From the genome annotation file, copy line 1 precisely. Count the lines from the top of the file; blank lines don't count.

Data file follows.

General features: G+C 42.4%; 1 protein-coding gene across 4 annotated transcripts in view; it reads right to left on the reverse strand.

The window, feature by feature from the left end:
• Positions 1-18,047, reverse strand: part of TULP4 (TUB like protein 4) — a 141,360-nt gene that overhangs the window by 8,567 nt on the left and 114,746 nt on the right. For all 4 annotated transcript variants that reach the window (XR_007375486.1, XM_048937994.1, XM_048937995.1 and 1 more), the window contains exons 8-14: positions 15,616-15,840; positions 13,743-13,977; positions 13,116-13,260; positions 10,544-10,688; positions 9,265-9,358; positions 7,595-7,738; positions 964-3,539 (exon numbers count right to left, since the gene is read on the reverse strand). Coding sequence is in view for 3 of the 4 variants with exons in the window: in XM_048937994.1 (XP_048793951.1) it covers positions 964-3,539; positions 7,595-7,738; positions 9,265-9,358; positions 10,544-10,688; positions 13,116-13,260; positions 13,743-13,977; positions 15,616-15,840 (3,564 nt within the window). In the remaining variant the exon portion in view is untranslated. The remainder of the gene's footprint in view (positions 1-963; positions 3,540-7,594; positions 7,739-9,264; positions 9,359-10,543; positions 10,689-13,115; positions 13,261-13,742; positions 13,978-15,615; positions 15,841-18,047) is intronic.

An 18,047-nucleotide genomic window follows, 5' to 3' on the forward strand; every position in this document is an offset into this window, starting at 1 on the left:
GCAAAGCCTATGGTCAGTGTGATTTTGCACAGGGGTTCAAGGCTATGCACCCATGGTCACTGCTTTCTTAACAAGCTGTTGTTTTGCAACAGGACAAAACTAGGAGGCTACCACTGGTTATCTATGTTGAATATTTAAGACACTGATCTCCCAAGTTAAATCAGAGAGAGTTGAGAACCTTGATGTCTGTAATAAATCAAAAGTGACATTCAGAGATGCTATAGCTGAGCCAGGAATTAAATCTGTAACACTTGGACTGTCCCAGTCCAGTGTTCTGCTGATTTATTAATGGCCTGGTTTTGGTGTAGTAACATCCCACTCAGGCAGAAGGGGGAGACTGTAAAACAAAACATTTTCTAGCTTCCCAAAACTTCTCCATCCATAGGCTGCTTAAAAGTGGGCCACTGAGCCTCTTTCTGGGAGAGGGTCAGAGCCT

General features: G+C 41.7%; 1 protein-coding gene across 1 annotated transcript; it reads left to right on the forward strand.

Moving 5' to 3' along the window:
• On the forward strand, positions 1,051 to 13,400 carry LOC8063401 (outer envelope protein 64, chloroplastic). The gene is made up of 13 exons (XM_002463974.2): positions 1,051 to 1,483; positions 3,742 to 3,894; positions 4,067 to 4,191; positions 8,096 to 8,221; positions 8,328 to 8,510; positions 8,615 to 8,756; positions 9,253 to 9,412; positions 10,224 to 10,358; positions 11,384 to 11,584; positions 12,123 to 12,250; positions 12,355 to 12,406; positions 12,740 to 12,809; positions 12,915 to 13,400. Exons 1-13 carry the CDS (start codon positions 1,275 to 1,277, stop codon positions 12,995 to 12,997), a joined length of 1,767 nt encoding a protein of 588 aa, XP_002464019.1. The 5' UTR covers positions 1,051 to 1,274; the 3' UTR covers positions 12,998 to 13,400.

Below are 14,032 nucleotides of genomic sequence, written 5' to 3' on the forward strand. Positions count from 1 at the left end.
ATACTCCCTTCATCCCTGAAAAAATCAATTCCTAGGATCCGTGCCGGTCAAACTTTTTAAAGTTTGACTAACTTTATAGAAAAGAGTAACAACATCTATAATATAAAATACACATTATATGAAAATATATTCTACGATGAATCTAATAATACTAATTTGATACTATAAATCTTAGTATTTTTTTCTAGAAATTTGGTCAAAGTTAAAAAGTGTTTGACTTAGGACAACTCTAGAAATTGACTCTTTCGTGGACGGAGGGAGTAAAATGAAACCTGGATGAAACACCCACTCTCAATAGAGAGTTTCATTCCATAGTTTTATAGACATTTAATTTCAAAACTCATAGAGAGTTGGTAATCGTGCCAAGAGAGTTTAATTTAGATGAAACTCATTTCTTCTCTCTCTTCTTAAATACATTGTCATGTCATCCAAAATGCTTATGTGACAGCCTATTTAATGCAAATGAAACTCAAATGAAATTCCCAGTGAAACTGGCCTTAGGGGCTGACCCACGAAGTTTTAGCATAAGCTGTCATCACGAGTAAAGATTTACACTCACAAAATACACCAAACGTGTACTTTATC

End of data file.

General features: G+C 42.4%; 1 protein-coding gene across 4 annotated transcripts in view; it reads right to left on the reverse strand.